The latest in dubious denial strategies for California workers’ comp: some claims administrators are denying provider bills for being out of step with updates to the current International Classification of Diseases (ICD-10). However, California does not automatically adopt changes to the ICD-10.
In fact, the state hasn’t adopted an ICD-10 update since 2015.
Unless and until California’s Division of Workers’ Compensation (DWC) incorporates ICD-10 updates into the DWC Medical Billing and Payment Guide (Billing and Payment Guide), providers should appeal such denials.
ICD in Workers’ Comp
The ICD-10 is a product of the World Health Organization (WHO), which has maintained the universal disease classification system since 1948. The Centers for Medicare and Medicaid Services (CMS) initially adopted and revised the ICD-10 for use in the United States, creating the roughly 70,000-code ICD-10-CM.
Effective October 1, 2015, CMS mandated that all healthcare providers use ICD-10-CM diagnosis codes.
In the current version of the Billing and Payment Guide, version 1.2.2, the DWC adopted ICD-10-CM for all medical bills (along with a separate ICD for inpatient hospital services, ICD-10-PCS). There was a 12-month grace period in which claims administrators could not deny payment solely due to insufficient specificity in listing the ICD-10 code.
ICD-10 in the DWC Billing and Payment Guide
When the DWC adopted the 2015 ICD-10, the exact files containing the ICD-10 as it was written in 2015 were incorporated by reference, as shown below in section 3.2.1 of the current Billing and Payment Guide:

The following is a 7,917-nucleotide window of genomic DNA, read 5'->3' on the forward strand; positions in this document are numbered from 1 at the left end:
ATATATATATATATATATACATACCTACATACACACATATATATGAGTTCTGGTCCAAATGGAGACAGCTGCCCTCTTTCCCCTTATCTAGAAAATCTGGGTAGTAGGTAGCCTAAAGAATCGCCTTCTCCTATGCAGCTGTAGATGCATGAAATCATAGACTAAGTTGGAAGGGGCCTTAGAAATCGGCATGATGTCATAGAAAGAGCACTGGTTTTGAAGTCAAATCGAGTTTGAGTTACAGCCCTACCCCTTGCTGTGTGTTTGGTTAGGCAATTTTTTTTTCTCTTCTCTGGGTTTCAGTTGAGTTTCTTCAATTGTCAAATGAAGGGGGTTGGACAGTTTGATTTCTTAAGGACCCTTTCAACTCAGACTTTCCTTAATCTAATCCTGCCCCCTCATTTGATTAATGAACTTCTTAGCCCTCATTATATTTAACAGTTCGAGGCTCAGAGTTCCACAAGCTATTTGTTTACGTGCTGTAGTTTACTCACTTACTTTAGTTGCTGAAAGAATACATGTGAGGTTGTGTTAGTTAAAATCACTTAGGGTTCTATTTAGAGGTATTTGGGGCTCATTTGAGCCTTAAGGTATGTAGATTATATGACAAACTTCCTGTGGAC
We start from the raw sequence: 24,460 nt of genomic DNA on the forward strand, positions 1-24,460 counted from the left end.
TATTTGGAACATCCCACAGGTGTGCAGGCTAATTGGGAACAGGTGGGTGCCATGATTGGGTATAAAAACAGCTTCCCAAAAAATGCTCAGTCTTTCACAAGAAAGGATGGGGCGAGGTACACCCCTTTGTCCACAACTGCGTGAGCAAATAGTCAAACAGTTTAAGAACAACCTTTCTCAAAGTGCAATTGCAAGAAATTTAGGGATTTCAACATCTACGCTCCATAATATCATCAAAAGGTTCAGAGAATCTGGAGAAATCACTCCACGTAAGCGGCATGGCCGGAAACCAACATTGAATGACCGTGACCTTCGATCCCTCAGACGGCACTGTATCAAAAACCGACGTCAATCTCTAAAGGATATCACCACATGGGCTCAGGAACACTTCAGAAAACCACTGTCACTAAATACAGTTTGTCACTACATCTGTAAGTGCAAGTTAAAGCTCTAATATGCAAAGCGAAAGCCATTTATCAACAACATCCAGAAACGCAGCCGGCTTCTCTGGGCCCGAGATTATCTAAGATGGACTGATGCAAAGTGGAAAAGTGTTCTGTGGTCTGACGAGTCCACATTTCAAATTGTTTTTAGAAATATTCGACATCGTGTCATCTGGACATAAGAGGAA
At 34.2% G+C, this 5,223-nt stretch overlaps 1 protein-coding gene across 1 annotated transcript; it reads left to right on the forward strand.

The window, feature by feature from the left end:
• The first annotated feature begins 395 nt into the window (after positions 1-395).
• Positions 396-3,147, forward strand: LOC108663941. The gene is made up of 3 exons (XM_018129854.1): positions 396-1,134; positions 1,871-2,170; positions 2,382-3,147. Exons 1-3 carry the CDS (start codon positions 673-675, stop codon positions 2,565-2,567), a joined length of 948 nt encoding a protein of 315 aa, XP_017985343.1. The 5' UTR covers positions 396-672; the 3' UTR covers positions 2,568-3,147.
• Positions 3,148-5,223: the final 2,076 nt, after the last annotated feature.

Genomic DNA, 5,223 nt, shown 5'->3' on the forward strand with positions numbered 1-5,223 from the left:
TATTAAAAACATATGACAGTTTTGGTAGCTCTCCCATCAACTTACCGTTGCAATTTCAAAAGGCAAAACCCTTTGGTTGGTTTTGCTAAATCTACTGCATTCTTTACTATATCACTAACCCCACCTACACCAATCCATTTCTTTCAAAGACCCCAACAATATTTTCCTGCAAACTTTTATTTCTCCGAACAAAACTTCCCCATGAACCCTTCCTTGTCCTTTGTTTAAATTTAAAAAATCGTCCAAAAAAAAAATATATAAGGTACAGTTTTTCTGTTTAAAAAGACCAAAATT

There are multiple updates to the ICD-10 annually. The updates add new codes, and expire others. Some workers’ comp claims administrators update their own systems accordingly, and deny bills based on the use of expired codes. However, this is completely unjustifiable given the actual rules for California billing.
As the 12-month grace period suggests, incorporating an entire ICD-10’s worth of information into an already complex billing system — and expecting providers to bill accordingly — is a very tall order. It stands to logic that the DWC made no provision to continually incorporate every update to the ICD-10.
That would be inefficient, and unreasonable for providers.
As California Code of Regulations (CCR) Section 9792.5.1 makes clear, the “billing, payment and coding rules for paper and electronic medical treatment bill submissions” stem from the Billing and Payment Guide, not from the WHO, the CMS, or any other entity. So long as the current Billing and Payment Guide links to the 2015 ICD-10 files, the 2015 ICD-10 files dictate which ICD-10 codes are sufficiently specific for a compliant bill.
Payers may reasonably argue that some regular updates to the Billing and Payment guide are warranted as the ICD evolves. As we reported last year, the ICD-11 is already on the horizon. But as it stands, it is the DWC’s role — not claims administrators’ — to determine when the rules change. Providers, appeal accordingly.
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